Self-Awareness & Causal Attribution

A Dual Systems Theory

  • Thomas Shelley Duval
  • Paul J. Silvia

Table of contents

  1. Front Matter
    Pages i-x
  2. Thomas Shelley Duval, Paul J. Silvia
    Pages 1-15
  3. Thomas Shelley Duval, Paul J. Silvia
    Pages 17-30
  4. Thomas Shelley Duval, Paul J. Silvia
    Pages 31-40
  5. Thomas Shelley Duval, Paul J. Silvia
    Pages 41-47
  6. Thomas Shelley Duval, Paul J. Silvia
    Pages 49-64
  7. Thomas Shelley Duval, Paul J. Silvia
    Pages 65-82
  8. Thomas Shelley Duval, Paul J. Silvia
    Pages 83-103
  9. Thomas Shelley Duval, Paul J. Silvia
    Pages 105-117
  10. Thomas Shelley Duval, Paul J. Silvia
    Pages 119-134
  11. Thomas Shelley Duval, Paul J. Silvia
    Pages 135-148
  12. Thomas Shelley Duval, Paul J. Silvia
    Pages 149-157
  13. Back Matter
    Pages 159-179

About this book

Introduction

Self-awareness - the ability to recognize one's existence - is one of the most important variables in psychology. Without self-awareness, people would be unable to self-reflect, recognize differences between the self and others, or compare themselves with internalized standards. Social, clinical, and personality psychologists have recognized the significance of self-awareness in human functioning, and have conducted much research on how it participates in everyday life and in psychological dysfunctions.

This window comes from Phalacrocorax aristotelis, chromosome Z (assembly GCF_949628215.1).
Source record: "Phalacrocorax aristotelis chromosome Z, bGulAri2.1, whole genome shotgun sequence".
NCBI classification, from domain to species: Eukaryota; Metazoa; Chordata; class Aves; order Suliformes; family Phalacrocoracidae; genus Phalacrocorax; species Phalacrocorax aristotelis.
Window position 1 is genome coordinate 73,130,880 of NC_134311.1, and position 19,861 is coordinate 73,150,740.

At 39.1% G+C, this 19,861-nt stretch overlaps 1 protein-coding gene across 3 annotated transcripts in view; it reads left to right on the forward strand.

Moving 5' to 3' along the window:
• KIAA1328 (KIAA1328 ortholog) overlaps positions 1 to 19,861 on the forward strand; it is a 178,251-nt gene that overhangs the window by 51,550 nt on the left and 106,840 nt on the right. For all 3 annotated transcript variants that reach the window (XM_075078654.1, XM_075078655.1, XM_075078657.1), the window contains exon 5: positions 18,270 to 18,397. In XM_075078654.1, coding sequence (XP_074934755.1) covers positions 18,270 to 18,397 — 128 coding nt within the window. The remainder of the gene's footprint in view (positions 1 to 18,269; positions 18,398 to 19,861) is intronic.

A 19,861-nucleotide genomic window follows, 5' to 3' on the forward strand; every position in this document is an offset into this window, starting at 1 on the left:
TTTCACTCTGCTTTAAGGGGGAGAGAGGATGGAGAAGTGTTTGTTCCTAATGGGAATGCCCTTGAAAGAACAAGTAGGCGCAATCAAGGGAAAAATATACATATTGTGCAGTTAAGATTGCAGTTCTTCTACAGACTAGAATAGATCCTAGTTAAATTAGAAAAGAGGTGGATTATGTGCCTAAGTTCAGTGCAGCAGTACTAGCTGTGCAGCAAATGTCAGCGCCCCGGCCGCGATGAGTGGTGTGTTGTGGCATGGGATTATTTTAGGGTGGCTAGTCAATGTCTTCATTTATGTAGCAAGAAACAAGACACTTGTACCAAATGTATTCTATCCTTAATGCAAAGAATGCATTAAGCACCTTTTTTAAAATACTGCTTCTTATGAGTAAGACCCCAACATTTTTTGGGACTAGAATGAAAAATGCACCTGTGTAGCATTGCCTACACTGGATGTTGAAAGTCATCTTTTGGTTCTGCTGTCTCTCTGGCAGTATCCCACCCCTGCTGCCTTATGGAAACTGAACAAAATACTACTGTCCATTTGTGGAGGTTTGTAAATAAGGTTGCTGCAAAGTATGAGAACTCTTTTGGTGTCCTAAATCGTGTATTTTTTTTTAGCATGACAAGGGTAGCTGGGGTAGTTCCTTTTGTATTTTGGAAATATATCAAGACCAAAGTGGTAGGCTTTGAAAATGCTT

Self-Awareness & Causal Attribution: A Dual-Systems Theory presents a new theory of how self-awareness affects thought, feeling, and action. Based on experimental social-psychological research, the authors describe how several interacting cognitive systems determine the links between self-awareness and organized activity. This theory addresses when people become self-focused, how people internalize and change personal standards, when people approach or avoid troubling situations, and the nature of self-evaluation. Special emphasis is given to causal attribution, the process of perceiving causality.
Self-Awareness & Causal Attribution will be useful to social, clinical, and personality psychologists, as well as to anyone interested in how the self relates to motivation and emotion.

Keywords

Action Attribution Evaluation Motivation attention emotion feeling psychology

Authors and affiliations

  • Thomas Shelley Duval
    • 1
  • Paul J. Silvia
    • 2
  1. 1.University of Southern CaliforniaUSA
  2. 2.University of HamburgGermany

Bibliographic information

  • DOI https://doi.org/10.1007/978-1-4615-1489-3
  • Copyright Information Kluwer Academic Publishers 2001
  • Publisher Name Springer, Boston, MA
  • eBook Packages Springer Book Archive
  • Print ISBN 978-1-4613-5579-3
  • Online ISBN 978-1-4615-1489-3
  • About this book